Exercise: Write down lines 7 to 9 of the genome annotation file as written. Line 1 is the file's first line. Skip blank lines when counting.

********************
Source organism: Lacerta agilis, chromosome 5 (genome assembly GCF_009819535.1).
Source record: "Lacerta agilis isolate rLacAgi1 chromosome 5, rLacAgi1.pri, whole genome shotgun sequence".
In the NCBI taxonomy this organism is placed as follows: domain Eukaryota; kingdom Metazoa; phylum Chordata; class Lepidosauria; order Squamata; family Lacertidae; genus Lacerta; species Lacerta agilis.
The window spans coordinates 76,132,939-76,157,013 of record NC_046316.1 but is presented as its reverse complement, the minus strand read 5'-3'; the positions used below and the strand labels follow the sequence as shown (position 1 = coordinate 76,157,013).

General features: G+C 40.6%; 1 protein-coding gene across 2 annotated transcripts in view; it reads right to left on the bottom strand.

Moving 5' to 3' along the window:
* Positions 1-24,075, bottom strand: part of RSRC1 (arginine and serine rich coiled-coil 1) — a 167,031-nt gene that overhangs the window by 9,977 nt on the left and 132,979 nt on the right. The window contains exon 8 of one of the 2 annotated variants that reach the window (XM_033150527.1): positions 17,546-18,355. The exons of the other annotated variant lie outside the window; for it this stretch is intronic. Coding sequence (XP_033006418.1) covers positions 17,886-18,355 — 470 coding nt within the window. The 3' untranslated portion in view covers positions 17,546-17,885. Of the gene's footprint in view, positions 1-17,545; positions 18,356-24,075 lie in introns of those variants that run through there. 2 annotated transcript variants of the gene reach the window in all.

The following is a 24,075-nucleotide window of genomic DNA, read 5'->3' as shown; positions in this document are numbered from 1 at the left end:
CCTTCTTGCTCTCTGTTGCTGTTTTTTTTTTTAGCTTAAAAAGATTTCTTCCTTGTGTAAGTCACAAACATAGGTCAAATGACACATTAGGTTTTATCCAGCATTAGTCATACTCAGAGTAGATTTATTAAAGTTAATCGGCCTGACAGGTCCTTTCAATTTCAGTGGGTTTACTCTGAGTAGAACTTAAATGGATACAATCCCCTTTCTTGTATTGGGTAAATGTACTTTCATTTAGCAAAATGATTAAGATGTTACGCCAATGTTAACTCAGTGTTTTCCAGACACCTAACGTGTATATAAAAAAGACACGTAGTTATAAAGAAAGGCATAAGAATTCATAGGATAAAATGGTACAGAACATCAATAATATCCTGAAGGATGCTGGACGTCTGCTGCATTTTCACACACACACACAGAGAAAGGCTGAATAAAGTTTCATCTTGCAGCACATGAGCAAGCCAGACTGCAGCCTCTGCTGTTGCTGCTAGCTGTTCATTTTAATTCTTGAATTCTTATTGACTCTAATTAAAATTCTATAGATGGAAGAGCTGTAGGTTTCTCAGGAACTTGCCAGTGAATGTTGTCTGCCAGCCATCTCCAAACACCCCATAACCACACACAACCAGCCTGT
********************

* Positions 1-24,075, bottom strand: part of RSRC1 (arginine and serine rich coiled-coil 1) — a 167,031-nt gene that overhangs the window by 9,977 nt on the left and 132,979 nt on the right. The window contains exon 8 of one of the 2 annotated variants that reach the window (XM_033150527.1): positions 17,546-18,355. The exons of the other annotated variant lie outside the window; for it this stretch is intronic. Coding sequence (XP_033006418.1) covers positions 17,886-18,355 — 470 coding nt within the window. The 3' untranslated portion in view covers positions 17,546-17,885. Of the gene's footprint in view, positions 1-17,545; positions 18,356-24,075 lie in introns of those variants that run through there. 2 annotated transcript variants of the gene reach the window in all.

The following is a 24,075-nucleotide window of genomic DNA, read 5'->3' as shown; positions in this document are numbered from 1 at the left end:
CCTTCTTGCTCTCTGTTGCTGTTTTTTTTTTTAGCTTAAAAAGATTTCTTCCTTGTGTAAGTCACAAACATAGGTCAAATGACACATTAGGTTTTATCCAGCATTAGTCATACTCAGAGTAGATTTATTAAAGTTAATCGGCCTGACAGGTCCTTTCAATTTCAGTGGGTTTACTCTGAGTAGAACTTAAATGGATACAATCCCCTTTCTTGTATTGGGTAAATGTACTTTCATTTAGCAAAATGATTAAGATGTTACGCCAATGTTAACTCAGTGTTTTCCAGACACCTAACGTGTATATAAAAAAGACACGTAGTTATAAAGAAAGGCATAAGAATTCATAGGATAAAATGGTACAGAACATCAATAATATCCTGAAGGATGCTGGACGTCTGCTGCATTTTCACACACACACACAGAGAAAGGCTGAATAAAGTTTCATCTTGCAGCACATGAGCAAGCCAGACTGCAGCCTCTGCTGTTGCTGCTAGCTGTTCATTTTAATTCTTGAATTCTTATTGACTCTAATTAAAATTCTATAGATGGAAGAGCTGTAGGTTTCTCAGGAACTTGCCAGTGAATGTTGTCTGCCAGCCATCTCCAAACACCCCATAACCACACACAACCAGCCTGT